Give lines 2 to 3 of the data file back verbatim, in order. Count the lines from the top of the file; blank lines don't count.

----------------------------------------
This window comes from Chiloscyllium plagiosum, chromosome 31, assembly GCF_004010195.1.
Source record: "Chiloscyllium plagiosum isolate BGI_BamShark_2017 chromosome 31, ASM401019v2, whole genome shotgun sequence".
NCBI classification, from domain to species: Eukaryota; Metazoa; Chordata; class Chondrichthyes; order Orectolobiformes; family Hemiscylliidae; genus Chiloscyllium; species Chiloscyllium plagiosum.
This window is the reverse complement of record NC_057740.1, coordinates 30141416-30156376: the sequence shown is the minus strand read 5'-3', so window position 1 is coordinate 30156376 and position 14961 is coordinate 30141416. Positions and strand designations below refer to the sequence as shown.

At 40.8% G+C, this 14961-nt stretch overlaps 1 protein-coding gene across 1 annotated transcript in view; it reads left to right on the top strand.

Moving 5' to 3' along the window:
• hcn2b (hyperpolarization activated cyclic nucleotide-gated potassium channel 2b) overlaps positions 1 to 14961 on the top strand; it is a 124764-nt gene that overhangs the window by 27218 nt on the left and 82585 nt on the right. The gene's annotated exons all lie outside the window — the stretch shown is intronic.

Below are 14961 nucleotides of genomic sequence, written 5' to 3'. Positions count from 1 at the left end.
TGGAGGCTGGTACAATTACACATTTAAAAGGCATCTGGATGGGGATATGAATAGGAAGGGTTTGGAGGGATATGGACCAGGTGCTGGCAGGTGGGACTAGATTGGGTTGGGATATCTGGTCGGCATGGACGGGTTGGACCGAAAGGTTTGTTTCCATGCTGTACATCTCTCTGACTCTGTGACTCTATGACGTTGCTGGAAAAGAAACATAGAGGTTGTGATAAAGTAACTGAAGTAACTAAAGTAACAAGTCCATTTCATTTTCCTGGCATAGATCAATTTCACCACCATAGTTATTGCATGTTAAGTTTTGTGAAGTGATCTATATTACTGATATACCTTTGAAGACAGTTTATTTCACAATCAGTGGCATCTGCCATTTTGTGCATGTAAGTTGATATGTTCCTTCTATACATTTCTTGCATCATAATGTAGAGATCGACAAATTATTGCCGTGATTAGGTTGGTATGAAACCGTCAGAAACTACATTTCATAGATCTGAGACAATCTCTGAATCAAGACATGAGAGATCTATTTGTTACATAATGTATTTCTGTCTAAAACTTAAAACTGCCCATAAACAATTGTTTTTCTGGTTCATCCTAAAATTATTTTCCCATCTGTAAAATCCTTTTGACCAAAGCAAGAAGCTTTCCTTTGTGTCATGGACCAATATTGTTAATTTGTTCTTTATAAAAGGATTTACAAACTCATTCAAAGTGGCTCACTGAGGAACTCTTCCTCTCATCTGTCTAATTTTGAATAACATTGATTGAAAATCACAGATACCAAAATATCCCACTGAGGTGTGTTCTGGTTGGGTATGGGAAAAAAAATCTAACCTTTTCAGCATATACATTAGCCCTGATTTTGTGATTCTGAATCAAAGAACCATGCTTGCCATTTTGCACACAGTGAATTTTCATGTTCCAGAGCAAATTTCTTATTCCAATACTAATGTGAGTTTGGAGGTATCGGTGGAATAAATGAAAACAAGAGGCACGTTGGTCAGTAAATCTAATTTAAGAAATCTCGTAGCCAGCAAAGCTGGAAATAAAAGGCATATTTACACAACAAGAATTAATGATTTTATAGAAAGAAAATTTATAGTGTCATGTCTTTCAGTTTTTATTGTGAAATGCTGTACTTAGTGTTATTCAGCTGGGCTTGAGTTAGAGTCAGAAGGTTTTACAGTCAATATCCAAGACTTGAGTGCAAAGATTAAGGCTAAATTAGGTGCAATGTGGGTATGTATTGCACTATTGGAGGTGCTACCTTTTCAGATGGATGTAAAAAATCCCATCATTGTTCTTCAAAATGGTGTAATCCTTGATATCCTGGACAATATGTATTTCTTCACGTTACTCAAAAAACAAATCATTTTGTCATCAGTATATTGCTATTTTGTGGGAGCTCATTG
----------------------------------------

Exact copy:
Source record: "Chiloscyllium plagiosum isolate BGI_BamShark_2017 chromosome 31, ASM401019v2, whole genome shotgun sequence".
NCBI classification, from domain to species: Eukaryota; Metazoa; Chordata; class Chondrichthyes; order Orectolobiformes; family Hemiscylliidae; genus Chiloscyllium; species Chiloscyllium plagiosum.